The cat had discovered the stairs and was limping down them, so Jay hastened to catch up. “Let me show you your stuff,” he said, scooping it up to carry it the rest of the way down to the basement, ignoring the ominous door to take it into the laundry room. “Here’s your litter box. So you can, uh, use the bathroom.” Even if it could understand him, did it know what a bathroom was? “You know, relieve yourself, then bury it.”
He put the cat down in case it needed to use it; it went over, sniffed at it, looked up at Jay with an expression like Yeah, I know, and turned to explore the rest of the laundry room.
“Ok, you can look around later, but I want you to know where your food is too.” Jay carried it back upstairs, to the kitchen, and put it down in front of its food dish.
That it liked. Jay’s waffles had popped out at this point, so he ate them at the same time, enjoying the hunched form of the cat and the loud crunchy way it chewed, finding a moment of peace in that simple thing.
He still had a short time left before he had to go to the vet, so now that he was assured the cat was perfectly comfortable here and unlikely to hide, he left the cat to it and headed back upstairs to Grace’s office—or so he thought; moments later, he heard a meow and the cat followed him, trotting after.
“Hey, clingy thing,” he said fondly. He let the cat in with him and watched it explore for a few moments, then popped back out to grab his laptop to take with him into the office, set it up next to Grace’s computer, and powered her machine back on, getting to work.
Recovery was, he quickly saw, a failure. None of the basics worked—the USB he’d confirmed he’d filled the night before was blank, the files on her drive weren’t recovering through any of the standard means, and even specialized recovery utilities got nothing. He’d suspected as much, but he didn’t like it; it was worth continuing to try, he decided, at least later.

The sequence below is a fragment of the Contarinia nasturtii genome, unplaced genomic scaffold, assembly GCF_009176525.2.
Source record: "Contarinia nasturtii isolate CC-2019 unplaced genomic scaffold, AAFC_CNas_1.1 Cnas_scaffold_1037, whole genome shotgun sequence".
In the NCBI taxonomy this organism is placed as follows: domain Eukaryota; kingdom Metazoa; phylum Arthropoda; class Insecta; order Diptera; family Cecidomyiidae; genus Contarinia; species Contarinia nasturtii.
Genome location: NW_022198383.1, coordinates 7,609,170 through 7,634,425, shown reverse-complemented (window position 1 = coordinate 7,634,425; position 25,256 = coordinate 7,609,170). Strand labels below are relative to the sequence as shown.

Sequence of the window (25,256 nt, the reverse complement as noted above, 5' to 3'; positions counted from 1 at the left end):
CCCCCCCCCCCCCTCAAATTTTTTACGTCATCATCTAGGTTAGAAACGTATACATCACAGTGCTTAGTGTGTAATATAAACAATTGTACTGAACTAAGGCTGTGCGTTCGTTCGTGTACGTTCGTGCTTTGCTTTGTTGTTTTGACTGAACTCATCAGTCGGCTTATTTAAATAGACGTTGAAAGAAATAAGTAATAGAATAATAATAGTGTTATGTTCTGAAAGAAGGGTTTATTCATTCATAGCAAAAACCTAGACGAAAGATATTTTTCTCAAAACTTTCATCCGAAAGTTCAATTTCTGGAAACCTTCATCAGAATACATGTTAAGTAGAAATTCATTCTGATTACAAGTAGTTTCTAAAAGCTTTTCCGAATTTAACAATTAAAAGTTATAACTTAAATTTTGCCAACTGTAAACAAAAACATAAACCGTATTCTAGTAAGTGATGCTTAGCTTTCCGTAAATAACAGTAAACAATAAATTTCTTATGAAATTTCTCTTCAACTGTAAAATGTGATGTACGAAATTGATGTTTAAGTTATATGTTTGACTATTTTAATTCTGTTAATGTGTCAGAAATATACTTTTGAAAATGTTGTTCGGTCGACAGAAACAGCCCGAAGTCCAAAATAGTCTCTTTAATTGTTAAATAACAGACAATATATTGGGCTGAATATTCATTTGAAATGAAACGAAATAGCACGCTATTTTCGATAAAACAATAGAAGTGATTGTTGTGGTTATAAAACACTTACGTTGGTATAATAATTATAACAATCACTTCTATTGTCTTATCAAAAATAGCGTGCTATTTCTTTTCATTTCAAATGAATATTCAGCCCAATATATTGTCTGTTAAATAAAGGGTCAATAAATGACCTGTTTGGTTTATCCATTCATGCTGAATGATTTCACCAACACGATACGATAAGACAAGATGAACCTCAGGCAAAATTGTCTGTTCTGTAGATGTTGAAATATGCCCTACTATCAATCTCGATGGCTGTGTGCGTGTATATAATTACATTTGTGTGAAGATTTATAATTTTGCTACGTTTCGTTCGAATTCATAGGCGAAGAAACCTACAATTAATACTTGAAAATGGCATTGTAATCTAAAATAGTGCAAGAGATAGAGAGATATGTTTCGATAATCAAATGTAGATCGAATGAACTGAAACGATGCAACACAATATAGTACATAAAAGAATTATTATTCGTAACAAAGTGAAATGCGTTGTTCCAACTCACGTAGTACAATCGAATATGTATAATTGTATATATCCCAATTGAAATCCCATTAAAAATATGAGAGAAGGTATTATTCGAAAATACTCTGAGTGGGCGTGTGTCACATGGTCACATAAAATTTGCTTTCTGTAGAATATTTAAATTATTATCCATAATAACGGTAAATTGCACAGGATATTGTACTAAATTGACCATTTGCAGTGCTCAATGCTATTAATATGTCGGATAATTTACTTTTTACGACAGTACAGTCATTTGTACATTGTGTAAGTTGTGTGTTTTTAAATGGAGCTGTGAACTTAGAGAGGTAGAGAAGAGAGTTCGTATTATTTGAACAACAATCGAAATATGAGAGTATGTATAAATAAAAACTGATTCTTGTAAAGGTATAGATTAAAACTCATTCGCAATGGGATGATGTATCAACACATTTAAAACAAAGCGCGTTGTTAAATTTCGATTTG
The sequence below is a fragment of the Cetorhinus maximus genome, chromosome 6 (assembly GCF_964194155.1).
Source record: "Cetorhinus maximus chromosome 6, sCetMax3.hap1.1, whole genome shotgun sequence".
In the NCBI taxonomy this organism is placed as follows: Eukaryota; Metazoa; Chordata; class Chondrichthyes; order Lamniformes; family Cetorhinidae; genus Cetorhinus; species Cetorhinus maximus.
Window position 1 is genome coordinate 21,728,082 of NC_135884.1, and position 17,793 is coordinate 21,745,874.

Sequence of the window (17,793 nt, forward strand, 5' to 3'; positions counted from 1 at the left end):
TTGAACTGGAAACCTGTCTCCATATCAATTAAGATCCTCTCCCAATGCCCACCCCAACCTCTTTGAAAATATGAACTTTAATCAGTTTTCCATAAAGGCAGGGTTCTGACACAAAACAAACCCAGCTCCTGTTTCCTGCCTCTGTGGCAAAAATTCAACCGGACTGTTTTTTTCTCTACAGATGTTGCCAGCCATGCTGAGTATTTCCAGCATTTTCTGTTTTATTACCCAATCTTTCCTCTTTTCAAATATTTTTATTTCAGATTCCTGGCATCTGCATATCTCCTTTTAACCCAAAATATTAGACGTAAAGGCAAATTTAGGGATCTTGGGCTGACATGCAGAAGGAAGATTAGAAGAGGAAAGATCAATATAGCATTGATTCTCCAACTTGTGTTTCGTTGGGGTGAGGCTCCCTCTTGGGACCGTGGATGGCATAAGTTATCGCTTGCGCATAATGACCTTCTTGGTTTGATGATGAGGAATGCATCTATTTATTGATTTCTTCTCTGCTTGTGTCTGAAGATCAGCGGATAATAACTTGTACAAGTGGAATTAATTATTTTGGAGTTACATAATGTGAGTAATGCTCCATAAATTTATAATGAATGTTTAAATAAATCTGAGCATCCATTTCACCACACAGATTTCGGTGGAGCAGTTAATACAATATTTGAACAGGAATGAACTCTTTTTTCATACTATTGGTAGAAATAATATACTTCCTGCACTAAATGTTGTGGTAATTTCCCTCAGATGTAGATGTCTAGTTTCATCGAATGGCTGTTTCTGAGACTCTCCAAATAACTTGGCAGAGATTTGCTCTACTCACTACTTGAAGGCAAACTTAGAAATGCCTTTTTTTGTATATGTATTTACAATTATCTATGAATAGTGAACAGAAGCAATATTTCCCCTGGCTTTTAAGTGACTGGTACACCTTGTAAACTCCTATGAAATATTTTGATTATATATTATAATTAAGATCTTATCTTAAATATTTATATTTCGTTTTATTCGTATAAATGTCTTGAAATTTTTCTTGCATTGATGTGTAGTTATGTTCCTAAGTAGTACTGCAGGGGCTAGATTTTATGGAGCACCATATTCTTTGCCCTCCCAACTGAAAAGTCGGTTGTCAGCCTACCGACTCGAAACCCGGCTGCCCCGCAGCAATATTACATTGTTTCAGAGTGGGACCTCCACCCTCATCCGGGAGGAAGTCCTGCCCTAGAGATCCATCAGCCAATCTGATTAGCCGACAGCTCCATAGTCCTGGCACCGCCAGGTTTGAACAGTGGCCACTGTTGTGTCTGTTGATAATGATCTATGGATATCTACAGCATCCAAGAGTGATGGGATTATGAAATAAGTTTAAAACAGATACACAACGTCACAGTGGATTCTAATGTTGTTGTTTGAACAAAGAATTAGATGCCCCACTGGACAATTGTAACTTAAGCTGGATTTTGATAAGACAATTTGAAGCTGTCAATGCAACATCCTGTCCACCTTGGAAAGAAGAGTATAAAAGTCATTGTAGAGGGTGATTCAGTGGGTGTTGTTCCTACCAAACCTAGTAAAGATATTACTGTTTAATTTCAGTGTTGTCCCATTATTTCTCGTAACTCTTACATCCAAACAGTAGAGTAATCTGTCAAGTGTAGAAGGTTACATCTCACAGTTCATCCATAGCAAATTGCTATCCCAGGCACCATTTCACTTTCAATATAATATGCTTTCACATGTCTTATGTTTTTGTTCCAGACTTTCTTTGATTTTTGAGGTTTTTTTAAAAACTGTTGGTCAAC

He still had her paper files to look at, but not enough time to do so before the vet, so he locked the new Sign in the desk with the other one, then scooped up the cat from where it was sitting in the windowsill watching outside and brought it to its carrier.
“Mow? MOW? MOW??” The cat’s wails started at once as Jay attempted to put it in. It dug its paws into the sides—even the injured paw—to try to keep itself from being put in, and thrashed around. Betrayal radiated off it.
“Oh, for heaven’s sake,” Jay told it finally, sweating, slightly scratched, and disheveled. “I’m not trying to lock you up. I just need to use this to take you to the vet. A doctor for cats. It might not be a fun experience but it’s so I can make sure you stay healthy and get your foot all fixed up! We’ll come right back after and I’ll let you out, I promise.”
The cat glared at him again, but something about his tone must have convinced it, because it finally slunk in on its own, its tail lashing.
“Good kitty,” Jay told it, and shut up the carrier, picking it up and taking it out to the car.
As he shut the door, he paused, frowning up at the sky. Something about it didn’t look quite right. The cloud shapes seemed wrong somehow, making him anxious. Nerves, he thought. Just his dream carrying through into the daytime. Still, he strained his eyes, staring up, watching the clouds shift and move like they were trying to get closer.
His phone warned him that he needed to leave now to get to the vet on time, and he tore his gaze away, getting into the car himself. It was probably nothing.
The cat stayed quiet through the car trip, occasionally bumping around in the carrier as it turned itself around in there, and also was quiet—definitely sulking, though—as he carried it in.
“Name?” the receptionist asked.
“And your cat’s name?”
Right, shit, it needed a name. Naming a dream cat felt like a big commitment, but he had to give something to the vet—even if he changed what he called it later. “Ulthar,” he blurted out, when nothing else came immediately to mind.
He repeated it, and she typed into her computer. Not long after that, the cat was seen—it was equally affectionate with the vet, and seemed to be over its sulk once it realized it got to be talked to and petted. Jay learned that the cat was male, relatively healthy but underweight, and was unchipped. The cat got its shots, a chip, and antibiotic ointment, along with a lot of praise for being a Good Boy.
And then he was back to the car under the unnerving sky, ready to head back to his new home with his new cat.
[What’s next for Jay?